The main character is Crinkleroot, a woodsman who sets off to explore his surroundings while giving facts and interesting tips to the young explorer. I hesitate to say young explorer, because while these books are Excellent for elementary ages, they could be a great starting off point for a middle schooler who is just getting started in nature study.

There is a Crinkleroot book for almost every nature topic.  Here are the titles we have read:

 Crinkleroot's Guide to Knowing the Birds    ( has a wonderful labeled bird diagram )

Crinkleroot's Guide to Walking in Wild Places  ( ferns, ticks, poison ivy plant family )

Crinkleroot's Guide to Knowing Butterflies and Moths ( butterfly labeled diagram )

Crinkleroot's Guide to Animal Tracking, Revised Edition 

The Brook Book 

Crinkleroot's 25 Birds Every Child Should Know (just names and a picture, I wish the photos were real life )

Crinkleroot's 25 Fish Every Child Should Know (just names and a picture, again I wish these photos were real life )

Crinkleroot's Nature Almanac (informative and spanning a whole year, much of the info in this book is compiled from others )

Field Trips: Bug Hunting, Animal Tracking, Bird-watching, Shore Walking (great info and sketches to get you started in studying nature )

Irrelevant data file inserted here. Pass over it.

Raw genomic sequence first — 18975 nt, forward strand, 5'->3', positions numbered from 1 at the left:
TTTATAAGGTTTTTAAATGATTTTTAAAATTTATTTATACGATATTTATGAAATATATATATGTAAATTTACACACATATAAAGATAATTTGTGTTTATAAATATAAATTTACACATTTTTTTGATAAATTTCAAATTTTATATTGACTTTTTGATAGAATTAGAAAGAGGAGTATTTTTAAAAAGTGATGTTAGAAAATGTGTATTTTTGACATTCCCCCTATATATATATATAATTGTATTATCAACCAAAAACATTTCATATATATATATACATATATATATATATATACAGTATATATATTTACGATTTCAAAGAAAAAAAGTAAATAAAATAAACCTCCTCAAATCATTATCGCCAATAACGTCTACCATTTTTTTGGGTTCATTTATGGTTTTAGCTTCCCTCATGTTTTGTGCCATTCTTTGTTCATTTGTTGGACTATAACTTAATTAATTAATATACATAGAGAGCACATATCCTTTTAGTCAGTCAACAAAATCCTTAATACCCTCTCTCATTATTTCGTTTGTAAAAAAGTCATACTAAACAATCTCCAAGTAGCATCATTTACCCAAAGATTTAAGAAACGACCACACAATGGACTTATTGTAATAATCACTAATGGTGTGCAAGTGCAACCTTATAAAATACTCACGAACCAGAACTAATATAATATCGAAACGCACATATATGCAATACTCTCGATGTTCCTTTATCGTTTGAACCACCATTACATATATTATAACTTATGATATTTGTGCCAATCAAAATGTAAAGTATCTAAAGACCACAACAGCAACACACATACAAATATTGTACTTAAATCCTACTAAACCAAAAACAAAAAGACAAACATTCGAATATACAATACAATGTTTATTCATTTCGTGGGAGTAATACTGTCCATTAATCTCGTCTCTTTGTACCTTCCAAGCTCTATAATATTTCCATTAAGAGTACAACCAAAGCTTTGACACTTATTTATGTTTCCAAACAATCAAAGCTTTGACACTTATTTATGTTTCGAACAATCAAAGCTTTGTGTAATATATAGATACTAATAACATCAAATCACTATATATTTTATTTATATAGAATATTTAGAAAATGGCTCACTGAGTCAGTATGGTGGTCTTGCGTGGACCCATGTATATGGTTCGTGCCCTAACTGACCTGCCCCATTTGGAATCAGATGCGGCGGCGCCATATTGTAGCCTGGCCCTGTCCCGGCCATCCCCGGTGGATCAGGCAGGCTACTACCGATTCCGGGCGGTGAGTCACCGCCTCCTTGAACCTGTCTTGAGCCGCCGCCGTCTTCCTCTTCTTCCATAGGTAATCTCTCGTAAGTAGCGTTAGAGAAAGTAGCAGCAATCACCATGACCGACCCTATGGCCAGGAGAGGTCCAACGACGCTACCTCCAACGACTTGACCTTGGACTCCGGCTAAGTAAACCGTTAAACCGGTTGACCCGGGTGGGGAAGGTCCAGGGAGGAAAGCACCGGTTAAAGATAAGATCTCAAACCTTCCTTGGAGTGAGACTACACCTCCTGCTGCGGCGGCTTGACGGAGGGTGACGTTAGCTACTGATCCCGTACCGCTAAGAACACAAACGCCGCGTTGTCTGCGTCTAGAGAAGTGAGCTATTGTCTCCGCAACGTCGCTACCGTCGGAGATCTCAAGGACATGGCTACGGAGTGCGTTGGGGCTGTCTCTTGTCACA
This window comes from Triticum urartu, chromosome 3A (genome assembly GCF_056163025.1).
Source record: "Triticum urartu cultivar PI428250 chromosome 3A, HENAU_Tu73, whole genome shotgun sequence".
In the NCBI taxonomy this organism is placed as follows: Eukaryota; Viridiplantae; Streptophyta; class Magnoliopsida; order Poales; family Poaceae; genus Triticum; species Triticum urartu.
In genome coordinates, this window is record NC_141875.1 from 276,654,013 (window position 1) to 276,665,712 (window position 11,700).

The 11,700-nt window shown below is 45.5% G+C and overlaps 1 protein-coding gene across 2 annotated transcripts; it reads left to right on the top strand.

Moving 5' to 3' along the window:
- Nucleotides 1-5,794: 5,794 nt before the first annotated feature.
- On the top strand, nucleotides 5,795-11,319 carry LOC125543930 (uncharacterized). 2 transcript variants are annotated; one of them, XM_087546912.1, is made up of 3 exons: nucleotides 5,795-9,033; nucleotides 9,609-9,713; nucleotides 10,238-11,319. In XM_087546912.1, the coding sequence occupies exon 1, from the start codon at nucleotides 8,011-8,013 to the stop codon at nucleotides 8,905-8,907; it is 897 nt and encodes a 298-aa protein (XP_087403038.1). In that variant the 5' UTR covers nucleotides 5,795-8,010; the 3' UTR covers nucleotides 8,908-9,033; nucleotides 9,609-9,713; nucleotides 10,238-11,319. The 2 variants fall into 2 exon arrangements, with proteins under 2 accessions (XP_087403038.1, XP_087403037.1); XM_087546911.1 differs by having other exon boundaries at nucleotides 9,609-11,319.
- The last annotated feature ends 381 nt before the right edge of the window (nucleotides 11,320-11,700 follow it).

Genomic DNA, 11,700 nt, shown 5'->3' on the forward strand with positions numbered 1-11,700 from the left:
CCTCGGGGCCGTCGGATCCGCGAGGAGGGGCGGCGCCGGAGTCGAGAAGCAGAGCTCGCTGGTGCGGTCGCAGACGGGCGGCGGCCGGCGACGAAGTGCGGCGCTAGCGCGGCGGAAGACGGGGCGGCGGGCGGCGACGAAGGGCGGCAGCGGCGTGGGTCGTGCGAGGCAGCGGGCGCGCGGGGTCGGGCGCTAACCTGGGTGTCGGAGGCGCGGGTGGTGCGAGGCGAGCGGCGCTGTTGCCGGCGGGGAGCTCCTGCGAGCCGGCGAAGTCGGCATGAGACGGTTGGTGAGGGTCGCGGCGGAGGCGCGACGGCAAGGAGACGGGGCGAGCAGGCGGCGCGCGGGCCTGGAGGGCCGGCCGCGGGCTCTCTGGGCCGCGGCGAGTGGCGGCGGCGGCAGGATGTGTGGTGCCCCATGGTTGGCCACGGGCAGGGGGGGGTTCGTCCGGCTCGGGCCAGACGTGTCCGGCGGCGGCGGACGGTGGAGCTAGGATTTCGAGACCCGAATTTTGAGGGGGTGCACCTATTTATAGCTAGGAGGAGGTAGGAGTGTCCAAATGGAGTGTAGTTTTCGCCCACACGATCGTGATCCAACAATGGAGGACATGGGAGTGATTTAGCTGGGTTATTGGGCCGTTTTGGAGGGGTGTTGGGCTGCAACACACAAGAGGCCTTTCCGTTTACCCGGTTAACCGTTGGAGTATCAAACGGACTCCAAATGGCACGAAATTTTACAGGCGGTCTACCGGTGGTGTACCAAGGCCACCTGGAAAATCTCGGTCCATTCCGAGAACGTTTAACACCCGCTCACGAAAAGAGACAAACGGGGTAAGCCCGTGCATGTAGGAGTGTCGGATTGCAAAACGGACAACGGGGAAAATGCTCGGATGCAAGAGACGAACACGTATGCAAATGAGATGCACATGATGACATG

There is one more title that I would like to read and that is the Crinkleroot Guide to Trees.  I will have to put that one on my amazon wishlist.

StackGrab a Crinkleroot book and begin exploring nature today! 

What other books do you use for nature study?

French Press Tea

I was browsing through a tea catalog the other day, when I noticed that quite a few tea cups and tea pots have an infuser built into them.  This seems to be a clever invention.  While I do not own one of these nifty inventions ( yet ) I do have a french press collecting dust in cupboard.  Could this french press make a good cup of tea?
I set out to find out.


First, the convenience of a tea bag is not to be underrated. Drop it in a to go cup, add your hot water and go. This gets me through the hit the road days. But for days that are more laid back, I love a loose leaf tea, steeped and poured into a favorite cup.

Before this french press tea idea, I relied on a tea ball to steep my loose leaf tea.  Check out my current favorite!